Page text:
I wonder, though, whether food manufacturers could do us all a favor? When labeling one of your brand’s epigone versions, could you, like, be more clear about it? Yesterday, every time I grabbed at a food package, it took all my energy to dodge the Splenda/reduced-carb version, the fat-free version, and the low-sodium version. I think it’s wonderful that those choices exist. They warm my heart. Really. But if they’re only labeled with those penny-sized sunbursts that usually contain safely-ignored messages like “Now with even more buttery flavor!” it’s deeply confusing. I don’t see why I should have to work that hard for a box of Cheez-Its.


    Low-carb spaghetti?!?!


    I only get to observe from afar what the political and social climate is like here most of the time. It’s very heartening to see all the “Support our troops” signs and things. Many of them (like the bumper stickers) are obviously well-worn, but a good number are also very clearly well-maintained by their proprietors.


    Maybe if I just bought a cordless drill with a few power-screwdriver attachments included, Atsushi wouldn’t get upset? I could probably get pre-cut lumber somewhere–DIY stuff is popular in Japan nowadays, and that’s the only way I can imagine Japanese people’s being able to do it. But then I don’t get to have saws. My favorite part of Dad’s workshop was always the big, scary sharp tools, though it was probably wise of him not to let me “help” with, say, the table saw when I was, like, five. Maybe I should write Stanley and suggest they develop a range of noiseless saws, the way they have noiseless dishwashers now. Then I could probably fit a circular saw in one of my checked bags. (Nice surprise for the TSA bag searchers and all.)


    Posted by Sean at 12:42, December 14th, 2005

    The Aneha scandal has continued to ripen nicely:

    In the earthquake resistance falsification scandal, the House of Representatives Land, Transport, and Infrastructure committee held a meeting to receive testimony that lasted through the day. Akira Shinotsuka (45), the former head of the Tokyo branch of Kimura Construction (Yashiro City, Kumamoto Prefecture; currently in the midst of bankruptcy proceedings), gave testimony concerning the rebar used in construction, normally 80-100 kilograms per square meter. “The idea in our company was to shoot below that quantity, to 70 kilograms [per square meter],” he stated. He acknowledged that this cap on the quantity of rebar had become the company’s standard practice.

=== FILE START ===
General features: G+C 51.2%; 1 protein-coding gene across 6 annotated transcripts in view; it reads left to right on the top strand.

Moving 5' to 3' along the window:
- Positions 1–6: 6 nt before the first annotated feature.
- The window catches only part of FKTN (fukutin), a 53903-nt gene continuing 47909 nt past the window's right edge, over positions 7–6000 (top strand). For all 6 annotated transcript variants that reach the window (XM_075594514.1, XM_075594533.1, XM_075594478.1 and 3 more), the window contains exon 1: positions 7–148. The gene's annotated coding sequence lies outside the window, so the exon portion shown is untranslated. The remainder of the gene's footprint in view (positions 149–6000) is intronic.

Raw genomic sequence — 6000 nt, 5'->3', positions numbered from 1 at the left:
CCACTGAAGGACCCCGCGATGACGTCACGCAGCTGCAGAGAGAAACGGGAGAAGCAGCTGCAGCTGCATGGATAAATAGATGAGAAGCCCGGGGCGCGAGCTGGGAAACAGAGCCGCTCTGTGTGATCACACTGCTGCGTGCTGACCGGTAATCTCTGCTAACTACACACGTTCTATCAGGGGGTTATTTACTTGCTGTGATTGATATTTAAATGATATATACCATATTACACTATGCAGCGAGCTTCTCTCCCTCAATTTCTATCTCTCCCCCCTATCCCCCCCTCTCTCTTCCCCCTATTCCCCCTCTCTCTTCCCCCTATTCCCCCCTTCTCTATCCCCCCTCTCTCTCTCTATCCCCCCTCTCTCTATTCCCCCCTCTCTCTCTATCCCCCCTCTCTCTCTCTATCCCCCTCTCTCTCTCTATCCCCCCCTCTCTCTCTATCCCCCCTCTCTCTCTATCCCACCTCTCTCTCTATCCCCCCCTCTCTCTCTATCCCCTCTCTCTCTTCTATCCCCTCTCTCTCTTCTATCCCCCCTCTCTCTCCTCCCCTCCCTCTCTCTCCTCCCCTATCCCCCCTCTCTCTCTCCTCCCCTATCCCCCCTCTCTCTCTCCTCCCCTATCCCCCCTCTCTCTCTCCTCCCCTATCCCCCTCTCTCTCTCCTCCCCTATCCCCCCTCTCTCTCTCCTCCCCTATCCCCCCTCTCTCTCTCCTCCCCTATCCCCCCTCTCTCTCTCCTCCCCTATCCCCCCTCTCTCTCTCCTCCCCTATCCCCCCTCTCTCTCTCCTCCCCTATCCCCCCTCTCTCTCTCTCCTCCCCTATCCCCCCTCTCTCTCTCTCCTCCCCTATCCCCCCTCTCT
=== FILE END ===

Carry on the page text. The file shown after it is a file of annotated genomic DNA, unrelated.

Hidetsugu Aneha (48), former first-class architect, testified, “I was under very specific* pressure (from Mr. Shinotsuka), having received suggestions that I reduce the normal 80-100 kilogram figure to 60 kilograms.” Shinotsuka defended himself by saying, “Some reductions were within legal bounds. My perception is not that I applied heavy pressure [on Mr. Aneha].”

    The English Asahi has a bit more fun with this latest round of hot potato. Note the droll near-zeugma in the second paragraph here:

    Aneha, citing health reasons, had declined two previous requests to appear before the committee. But he was practically forced to appear Wednesday after being summoned as a sworn witness.

    His testimony was filled with remorse, admissions and the name of Akira Shinozuka, former Tokyo branch chief of Kimura Construction Co.

    Aneha quoted Shinozuka as saying in 1998, “We won’t give you any work if you don’t reduce the volume of reinforcing steel to be used.”

    At that time, Aneha said about 90 percent of his work came from Kimura Construction. “If I refused, my income would have fallen close to zero. So I did it even though I knew it was wrong,” Aneha said.

    Aneha also said he felt Shinozuka understood the illegality of what he was asking the architect to do.

    The Mainichi adds a few more dimensions:

    Hidetsugu Aneha also cast suspicion on inspection agencies who failed to spot his misdeeds, saying such falsified records — which masked potentially catastrophic defects in hotels and condominiums — should be easy to detect.

    The uproar has hit a sensitive nerve in Japan, calling into question building safety in one of the world’s most earthquake-prone countries. Authorities say that at least 71 Aneha-linked structures could collapse even in a moderate tremor.

    Confirming the fears of many, a contrite Aneha described a construction industry in which developers eager for profits browbeat architects into cutting corners — or risk losing business. Safety fears, he said, never entered the equation. [!!!!!!!!!!!!–SRK]

    “I was under heavy pressure, but initially I refused partly because of my pride as first-class certified architect,” the soft-spoken witness said. “But I had a sick wife who was in and out of a hospital, and refusing meant zero income.”